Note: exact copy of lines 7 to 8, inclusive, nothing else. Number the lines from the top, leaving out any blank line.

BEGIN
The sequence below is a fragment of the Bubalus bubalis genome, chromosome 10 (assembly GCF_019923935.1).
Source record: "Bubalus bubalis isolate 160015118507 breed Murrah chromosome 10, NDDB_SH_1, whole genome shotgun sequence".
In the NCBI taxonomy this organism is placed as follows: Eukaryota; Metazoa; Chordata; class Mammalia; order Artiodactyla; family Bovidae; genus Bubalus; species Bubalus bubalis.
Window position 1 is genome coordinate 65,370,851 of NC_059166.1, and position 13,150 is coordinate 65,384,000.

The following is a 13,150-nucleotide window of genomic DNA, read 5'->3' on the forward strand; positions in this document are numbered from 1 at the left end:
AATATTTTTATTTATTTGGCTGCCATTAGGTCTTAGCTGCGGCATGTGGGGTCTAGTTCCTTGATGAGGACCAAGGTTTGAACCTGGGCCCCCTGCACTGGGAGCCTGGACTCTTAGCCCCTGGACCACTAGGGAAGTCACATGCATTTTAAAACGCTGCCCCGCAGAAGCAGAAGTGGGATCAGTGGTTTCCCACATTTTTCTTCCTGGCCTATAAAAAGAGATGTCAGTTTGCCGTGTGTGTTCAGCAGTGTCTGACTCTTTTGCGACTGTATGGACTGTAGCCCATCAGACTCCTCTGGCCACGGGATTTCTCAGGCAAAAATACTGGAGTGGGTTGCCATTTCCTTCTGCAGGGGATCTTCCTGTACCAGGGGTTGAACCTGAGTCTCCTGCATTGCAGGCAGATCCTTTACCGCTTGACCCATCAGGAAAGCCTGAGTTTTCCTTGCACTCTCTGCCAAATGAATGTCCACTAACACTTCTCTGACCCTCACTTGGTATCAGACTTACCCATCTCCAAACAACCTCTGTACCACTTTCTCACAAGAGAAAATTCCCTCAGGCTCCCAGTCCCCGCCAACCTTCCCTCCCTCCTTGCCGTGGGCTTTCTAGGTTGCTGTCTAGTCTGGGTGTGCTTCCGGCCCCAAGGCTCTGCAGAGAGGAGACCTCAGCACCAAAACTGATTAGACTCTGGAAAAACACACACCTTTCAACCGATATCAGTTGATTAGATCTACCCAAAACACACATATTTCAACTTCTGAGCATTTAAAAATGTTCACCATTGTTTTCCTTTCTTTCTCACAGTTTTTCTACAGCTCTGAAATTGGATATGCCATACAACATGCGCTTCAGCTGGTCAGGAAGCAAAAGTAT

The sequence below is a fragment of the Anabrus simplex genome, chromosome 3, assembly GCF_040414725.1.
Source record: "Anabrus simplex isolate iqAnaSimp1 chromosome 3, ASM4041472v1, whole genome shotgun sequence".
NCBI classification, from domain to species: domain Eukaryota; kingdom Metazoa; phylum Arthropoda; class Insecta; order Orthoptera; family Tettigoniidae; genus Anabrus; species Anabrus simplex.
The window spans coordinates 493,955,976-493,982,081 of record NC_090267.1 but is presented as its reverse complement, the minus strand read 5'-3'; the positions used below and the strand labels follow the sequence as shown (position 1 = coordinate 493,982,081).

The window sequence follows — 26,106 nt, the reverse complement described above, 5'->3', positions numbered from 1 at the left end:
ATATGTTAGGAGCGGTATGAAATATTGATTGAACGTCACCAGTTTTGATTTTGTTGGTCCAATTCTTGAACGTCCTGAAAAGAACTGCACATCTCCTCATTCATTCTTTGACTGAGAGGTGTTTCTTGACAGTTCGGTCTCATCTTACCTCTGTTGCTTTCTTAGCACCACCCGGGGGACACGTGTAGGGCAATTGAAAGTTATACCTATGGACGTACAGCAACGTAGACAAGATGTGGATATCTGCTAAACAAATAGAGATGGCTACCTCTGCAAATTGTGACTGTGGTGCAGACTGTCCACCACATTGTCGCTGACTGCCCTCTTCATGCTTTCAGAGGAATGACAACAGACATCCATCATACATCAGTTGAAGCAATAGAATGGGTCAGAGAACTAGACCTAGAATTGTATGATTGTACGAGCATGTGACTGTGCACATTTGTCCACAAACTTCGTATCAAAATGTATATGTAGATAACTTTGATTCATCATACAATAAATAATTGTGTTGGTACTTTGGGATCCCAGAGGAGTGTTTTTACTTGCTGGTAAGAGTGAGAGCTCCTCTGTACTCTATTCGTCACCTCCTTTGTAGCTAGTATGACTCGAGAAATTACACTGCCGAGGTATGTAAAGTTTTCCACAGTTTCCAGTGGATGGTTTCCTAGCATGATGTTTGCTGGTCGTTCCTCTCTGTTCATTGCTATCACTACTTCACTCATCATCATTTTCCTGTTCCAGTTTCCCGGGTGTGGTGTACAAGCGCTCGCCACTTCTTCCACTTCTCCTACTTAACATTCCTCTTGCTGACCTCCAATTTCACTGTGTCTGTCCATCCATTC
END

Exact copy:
The sequence below is a fragment of the Anabrus simplex genome, chromosome 3, assembly GCF_040414725.1.
Source record: "Anabrus simplex isolate iqAnaSimp1 chromosome 3, ASM4041472v1, whole genome shotgun sequence".